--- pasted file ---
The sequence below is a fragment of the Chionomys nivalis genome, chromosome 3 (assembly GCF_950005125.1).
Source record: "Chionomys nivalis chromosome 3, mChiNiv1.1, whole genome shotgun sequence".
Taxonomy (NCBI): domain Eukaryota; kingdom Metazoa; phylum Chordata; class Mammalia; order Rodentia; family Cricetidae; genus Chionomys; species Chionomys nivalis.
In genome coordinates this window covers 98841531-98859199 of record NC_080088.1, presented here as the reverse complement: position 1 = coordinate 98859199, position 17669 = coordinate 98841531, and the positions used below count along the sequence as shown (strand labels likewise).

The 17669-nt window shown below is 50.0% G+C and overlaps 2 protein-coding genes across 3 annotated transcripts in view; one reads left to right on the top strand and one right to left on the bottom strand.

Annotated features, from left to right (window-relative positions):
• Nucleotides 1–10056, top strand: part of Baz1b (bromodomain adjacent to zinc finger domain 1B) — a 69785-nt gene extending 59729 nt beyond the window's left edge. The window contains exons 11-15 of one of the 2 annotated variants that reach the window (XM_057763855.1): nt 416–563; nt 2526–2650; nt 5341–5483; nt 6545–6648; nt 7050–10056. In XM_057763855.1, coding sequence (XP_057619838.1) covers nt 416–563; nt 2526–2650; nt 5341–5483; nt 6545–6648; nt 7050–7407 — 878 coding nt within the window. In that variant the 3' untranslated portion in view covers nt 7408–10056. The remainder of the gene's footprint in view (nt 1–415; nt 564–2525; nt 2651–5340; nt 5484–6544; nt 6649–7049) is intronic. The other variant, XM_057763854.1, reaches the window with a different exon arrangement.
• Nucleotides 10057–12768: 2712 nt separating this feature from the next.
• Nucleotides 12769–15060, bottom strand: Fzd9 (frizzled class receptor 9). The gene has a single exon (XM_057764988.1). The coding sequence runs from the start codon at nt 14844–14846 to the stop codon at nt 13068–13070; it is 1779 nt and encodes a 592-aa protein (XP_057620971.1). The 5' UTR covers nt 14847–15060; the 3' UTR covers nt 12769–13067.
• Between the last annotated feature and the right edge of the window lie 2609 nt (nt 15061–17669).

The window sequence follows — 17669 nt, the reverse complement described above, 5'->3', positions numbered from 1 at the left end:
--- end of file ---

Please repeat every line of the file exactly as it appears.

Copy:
The sequence below is a fragment of the Chionomys nivalis genome, chromosome 3 (assembly GCF_950005125.1).
Source record: "Chionomys nivalis chromosome 3, mChiNiv1.1, whole genome shotgun sequence".
Taxonomy (NCBI): domain Eukaryota; kingdom Metazoa; phylum Chordata; class Mammalia; order Rodentia; family Cricetidae; genus Chionomys; species Chionomys nivalis.
In genome coordinates this window covers 98841531-98859199 of record NC_080088.1, presented here as the reverse complement: position 1 = coordinate 98859199, position 17669 = coordinate 98841531, and the positions used below count along the sequence as shown (strand labels likewise).

The 17669-nt window shown below is 50.0% G+C and overlaps 2 protein-coding genes across 3 annotated transcripts in view; one reads left to right on the top strand and one right to left on the bottom strand.

Annotated features, from left to right (window-relative positions):
• Nucleotides 1–10056, top strand: part of Baz1b (bromodomain adjacent to zinc finger domain 1B) — a 69785-nt gene extending 59729 nt beyond the window's left edge. The window contains exons 11-15 of one of the 2 annotated variants that reach the window (XM_057763855.1): nt 416–563; nt 2526–2650; nt 5341–5483; nt 6545–6648; nt 7050–10056. In XM_057763855.1, coding sequence (XP_057619838.1) covers nt 416–563; nt 2526–2650; nt 5341–5483; nt 6545–6648; nt 7050–7407 — 878 coding nt within the window. In that variant the 3' untranslated portion in view covers nt 7408–10056. The remainder of the gene's footprint in view (nt 1–415; nt 564–2525; nt 2651–5340; nt 5484–6544; nt 6649–7049) is intronic. The other variant, XM_057763854.1, reaches the window with a different exon arrangement.
• Nucleotides 10057–12768: 2712 nt separating this feature from the next.
• Nucleotides 12769–15060, bottom strand: Fzd9 (frizzled class receptor 9). The gene has a single exon (XM_057764988.1). The coding sequence runs from the start codon at nt 14844–14846 to the stop codon at nt 13068–13070; it is 1779 nt and encodes a 592-aa protein (XP_057620971.1). The 5' UTR covers nt 14847–15060; the 3' UTR covers nt 12769–13067.
• Between the last annotated feature and the right edge of the window lie 2609 nt (nt 15061–17669).

The window sequence follows — 17669 nt, the reverse complement described above, 5'->3', positions numbered from 1 at the left end: